For the "dangerous stuff," Stanley and Browning got hazard pay.

"I think I got $500 per try, and we did it three times. But, hey, that was a lot of money in those days. We didn't feel like we were being taken advantage of."

The original film was shot for 3-D, thus the need for three takes.

Creature habits

Stanley said she owns a video copy of the movie and enjoys showing it to her grandchildren.

"My 11-year-old grandson just wrote an essay about how I was not your ordinary grandmother," Stanley said.

"I just don't watch old movies that much. I try to live in today," Adams said when asked if she ever stayed up late to watch "The Creature From the Black Lagoon."

She made an exception in 1994 when she accepted an invitation to a film festival in Spain where "The Creature From the Black Lagoon" was on the program. She watched her movie for the first time in decades.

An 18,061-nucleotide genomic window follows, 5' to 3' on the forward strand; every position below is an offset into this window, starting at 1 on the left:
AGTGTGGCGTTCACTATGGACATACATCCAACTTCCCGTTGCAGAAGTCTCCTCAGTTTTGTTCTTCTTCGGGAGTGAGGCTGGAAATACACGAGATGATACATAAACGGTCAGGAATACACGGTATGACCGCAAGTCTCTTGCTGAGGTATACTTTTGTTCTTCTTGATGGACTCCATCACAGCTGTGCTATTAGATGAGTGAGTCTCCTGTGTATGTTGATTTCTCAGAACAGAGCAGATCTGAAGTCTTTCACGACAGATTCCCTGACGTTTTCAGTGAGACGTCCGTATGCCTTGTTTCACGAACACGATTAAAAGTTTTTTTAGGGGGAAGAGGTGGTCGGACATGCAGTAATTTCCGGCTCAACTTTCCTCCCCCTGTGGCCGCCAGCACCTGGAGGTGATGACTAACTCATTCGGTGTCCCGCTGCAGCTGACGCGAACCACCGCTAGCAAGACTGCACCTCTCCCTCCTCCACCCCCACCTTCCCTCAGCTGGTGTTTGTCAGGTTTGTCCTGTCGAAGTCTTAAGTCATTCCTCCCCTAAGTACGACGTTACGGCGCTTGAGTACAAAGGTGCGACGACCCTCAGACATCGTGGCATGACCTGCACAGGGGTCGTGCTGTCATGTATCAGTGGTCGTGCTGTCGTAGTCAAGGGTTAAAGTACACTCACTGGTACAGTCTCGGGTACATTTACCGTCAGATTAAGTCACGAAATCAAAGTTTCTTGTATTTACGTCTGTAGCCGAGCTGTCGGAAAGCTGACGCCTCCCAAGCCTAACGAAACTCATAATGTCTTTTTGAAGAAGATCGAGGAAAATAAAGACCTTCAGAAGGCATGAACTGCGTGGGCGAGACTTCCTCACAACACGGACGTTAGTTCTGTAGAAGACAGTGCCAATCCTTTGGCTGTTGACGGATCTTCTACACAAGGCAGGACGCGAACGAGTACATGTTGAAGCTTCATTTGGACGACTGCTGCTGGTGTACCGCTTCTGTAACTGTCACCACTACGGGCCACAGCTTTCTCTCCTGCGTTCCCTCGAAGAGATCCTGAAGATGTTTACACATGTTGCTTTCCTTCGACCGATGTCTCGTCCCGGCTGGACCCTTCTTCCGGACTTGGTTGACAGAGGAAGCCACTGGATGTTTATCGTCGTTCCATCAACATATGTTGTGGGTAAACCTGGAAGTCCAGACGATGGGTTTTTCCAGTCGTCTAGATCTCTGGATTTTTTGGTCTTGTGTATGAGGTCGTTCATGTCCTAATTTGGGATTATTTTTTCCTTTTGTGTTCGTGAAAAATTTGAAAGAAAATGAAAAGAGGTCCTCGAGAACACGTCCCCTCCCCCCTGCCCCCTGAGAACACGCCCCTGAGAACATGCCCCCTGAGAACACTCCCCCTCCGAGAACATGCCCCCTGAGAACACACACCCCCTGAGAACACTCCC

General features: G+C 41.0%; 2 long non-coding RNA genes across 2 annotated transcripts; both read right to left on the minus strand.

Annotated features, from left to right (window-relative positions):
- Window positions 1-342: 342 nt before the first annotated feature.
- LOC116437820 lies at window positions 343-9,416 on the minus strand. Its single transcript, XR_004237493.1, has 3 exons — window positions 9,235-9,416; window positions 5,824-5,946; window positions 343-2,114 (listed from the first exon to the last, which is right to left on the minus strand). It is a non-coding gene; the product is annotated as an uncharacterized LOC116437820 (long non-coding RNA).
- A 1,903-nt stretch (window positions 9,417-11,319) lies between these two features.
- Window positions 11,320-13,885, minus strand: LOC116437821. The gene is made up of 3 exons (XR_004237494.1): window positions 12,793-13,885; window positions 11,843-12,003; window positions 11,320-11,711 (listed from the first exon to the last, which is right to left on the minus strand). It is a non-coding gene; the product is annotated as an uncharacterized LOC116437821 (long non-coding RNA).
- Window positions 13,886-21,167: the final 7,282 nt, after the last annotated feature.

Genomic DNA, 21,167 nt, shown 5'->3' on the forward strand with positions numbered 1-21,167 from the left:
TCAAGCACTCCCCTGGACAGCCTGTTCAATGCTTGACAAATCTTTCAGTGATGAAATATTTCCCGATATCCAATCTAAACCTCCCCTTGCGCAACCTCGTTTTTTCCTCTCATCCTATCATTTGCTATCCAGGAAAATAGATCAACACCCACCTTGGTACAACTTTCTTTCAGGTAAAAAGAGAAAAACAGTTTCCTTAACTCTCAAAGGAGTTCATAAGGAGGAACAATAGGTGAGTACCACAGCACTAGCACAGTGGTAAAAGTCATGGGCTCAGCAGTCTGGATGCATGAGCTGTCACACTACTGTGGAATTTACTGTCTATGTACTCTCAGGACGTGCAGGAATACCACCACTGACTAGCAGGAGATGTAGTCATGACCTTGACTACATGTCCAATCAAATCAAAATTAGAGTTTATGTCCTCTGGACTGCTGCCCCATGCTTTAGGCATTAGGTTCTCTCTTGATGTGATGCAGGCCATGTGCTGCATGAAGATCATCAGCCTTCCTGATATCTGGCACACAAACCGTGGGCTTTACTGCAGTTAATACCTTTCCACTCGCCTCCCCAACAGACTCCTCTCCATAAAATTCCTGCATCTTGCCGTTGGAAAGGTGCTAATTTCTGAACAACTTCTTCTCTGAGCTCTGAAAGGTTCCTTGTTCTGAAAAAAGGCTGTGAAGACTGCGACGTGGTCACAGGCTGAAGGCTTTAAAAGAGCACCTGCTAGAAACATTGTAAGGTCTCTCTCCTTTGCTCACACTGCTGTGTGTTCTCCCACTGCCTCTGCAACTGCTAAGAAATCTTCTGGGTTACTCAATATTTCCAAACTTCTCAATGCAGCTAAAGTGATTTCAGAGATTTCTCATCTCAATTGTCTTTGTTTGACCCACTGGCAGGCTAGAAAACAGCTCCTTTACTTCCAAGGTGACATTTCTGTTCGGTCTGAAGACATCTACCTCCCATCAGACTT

"I was really impressed with his (director Jack Arnold's) direction," she said. "He truly created an atmosphere, and it worked."

Arnold, who also made such memorable movies as "Tarantula" and "It Came From Outer Space," died in 1992.

Two sequels - "Revenge of the Creature" and "The Creature Walks Among Us" - followed the original "Creature" feature.

Universal recently announced that Spanish director Guillermo Del Toro ("Blade 2," "The Devil's Backbone") is "re-imaging" the "Creature" film for a remake. This time around, the action will take place in Australia instead of South America.

Wakulla Springs will not be used, even though it's the true home of The Creature.